What appeared to be a major victory for the department soon turned into a high-profile embarrassment. A whistle blower, FBI Agent Chad Joy, accused the prosecution of mishandling evidence in this complaint. The trial judge, Emmet Sullivan, blasted Morris and other members of the prosecution team in a series of post-trial hearings and orders. In April, Attorney General Eric Holder moved to dismiss the case, concluding that prosecutors improperly withheld evidence favorable to Stevens.
After granting Holder’s request and voiding Stevens’s conviction, Sullivan appointed an outside counsel, Henry Shuelke III of Janis, Schuelke & Wechsler, to investigate Morris and her team for possible criminal contempt of court. PIN Chief Welch is also under investigation in the criminal contempt case. A parallel probe by the DOJ’s internal ethics watchdog, the Office of Professional Responsibility, is also underway.
Critics have said the team lost valuable time acquainting Morris with a case that sped from indictment to trial in about two months. But supporters say Morris added ballast – despite the outcome — and Judge Sullivan publicly hailed her performance during closing arguments as among the best he’s ever seen.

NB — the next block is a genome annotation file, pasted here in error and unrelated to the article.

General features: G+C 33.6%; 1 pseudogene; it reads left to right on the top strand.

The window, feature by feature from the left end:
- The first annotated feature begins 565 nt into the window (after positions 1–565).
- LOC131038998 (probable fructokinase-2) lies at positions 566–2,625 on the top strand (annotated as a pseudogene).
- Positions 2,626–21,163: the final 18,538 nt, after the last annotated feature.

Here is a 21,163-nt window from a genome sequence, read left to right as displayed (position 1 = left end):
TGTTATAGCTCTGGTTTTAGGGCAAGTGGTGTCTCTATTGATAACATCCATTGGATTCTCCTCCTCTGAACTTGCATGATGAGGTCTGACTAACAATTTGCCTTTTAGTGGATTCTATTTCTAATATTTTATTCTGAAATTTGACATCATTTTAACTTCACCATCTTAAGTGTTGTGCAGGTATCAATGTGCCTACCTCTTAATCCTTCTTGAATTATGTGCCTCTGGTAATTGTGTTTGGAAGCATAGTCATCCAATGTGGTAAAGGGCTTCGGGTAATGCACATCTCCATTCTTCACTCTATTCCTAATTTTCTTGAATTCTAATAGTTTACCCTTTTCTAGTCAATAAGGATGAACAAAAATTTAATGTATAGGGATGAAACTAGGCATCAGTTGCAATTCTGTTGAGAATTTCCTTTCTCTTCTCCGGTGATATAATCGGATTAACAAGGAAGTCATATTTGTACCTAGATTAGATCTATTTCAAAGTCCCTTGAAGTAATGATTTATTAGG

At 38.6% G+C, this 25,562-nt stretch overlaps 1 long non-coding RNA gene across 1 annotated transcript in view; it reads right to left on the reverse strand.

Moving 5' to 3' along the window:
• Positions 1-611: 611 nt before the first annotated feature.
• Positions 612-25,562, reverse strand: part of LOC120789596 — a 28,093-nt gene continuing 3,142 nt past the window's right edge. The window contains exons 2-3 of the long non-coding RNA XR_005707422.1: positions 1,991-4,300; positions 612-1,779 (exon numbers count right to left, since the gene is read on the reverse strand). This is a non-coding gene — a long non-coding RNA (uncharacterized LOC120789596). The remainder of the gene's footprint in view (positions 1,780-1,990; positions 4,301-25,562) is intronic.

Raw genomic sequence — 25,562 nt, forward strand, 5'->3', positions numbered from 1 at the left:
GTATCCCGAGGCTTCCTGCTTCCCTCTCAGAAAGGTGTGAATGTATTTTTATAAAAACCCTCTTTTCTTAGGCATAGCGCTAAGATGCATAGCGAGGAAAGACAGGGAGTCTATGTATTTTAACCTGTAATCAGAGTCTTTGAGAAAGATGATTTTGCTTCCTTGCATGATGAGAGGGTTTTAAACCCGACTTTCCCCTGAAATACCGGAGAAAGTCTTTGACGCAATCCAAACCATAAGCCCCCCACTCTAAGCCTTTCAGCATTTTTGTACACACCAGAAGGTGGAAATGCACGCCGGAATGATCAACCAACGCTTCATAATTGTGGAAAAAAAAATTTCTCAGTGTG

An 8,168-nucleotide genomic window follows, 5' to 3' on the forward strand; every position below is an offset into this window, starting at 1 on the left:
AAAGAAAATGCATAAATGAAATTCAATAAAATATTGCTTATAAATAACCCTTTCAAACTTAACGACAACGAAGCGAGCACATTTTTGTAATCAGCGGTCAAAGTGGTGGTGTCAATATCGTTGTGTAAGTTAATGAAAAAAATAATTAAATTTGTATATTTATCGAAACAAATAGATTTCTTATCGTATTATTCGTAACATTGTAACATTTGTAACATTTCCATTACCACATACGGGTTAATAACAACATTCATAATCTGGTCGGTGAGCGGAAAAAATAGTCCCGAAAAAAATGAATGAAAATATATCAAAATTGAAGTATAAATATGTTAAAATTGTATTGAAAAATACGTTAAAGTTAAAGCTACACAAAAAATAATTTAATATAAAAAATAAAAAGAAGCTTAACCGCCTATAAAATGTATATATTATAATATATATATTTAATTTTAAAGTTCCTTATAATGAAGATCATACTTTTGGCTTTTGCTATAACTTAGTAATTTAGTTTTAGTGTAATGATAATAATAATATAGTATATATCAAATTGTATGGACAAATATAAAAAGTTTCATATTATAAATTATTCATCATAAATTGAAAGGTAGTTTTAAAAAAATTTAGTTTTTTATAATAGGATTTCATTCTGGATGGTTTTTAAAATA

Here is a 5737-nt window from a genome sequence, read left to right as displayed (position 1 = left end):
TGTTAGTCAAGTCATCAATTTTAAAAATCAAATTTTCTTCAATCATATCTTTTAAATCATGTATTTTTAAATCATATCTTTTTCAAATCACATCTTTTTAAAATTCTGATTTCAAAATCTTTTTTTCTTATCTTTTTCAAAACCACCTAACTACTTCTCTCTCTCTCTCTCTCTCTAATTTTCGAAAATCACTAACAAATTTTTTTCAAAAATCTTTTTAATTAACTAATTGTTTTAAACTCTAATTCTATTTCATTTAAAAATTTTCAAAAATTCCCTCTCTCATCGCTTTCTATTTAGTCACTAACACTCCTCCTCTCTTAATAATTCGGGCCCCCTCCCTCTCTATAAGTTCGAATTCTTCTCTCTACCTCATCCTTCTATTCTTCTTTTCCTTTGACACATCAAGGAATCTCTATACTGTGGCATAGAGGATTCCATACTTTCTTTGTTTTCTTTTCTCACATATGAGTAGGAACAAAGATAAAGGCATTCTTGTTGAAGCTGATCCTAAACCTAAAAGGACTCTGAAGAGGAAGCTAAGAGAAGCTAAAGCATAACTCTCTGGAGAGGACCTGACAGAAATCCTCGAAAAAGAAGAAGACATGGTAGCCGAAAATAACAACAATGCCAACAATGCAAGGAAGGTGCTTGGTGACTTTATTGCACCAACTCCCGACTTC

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Attorney General Eric Holder and other Justice Department leaders have been granted ethics waivers to allow them to review matters related to the botched Sen. Ted Stevens case, the White House disclosed Friday.
A team of Justice lawyers is under investigation for their handling of the public corruption case against the former senator from Alaska. U.S. District Judge Emmet Sullivan dismissed the charges against Stevens in April after a Justice Department review found that DOJ lawyers hadn’t made potentially exculpatory evidence available to the defense.
A special counsel appointed by Sullivan is conducting a criminal contempt probe of the DOJ lawyers, while the department’s Office of Professional Responsibility is conducting a parallel internal ethics review of the case. Two of the DOJ lawyers under scrutiny have hired counsel from the law firms where Holder, Criminal Division chief Lanny Breuer and Deputy Attorney General David Ogden were partners.
Administration ethics rules require Justice appointees to recuse themselves from official matters in which their former law firms represent parties. Holder and Breuer were partners at Covington & Burling LLP and Ogden at WilmerHale.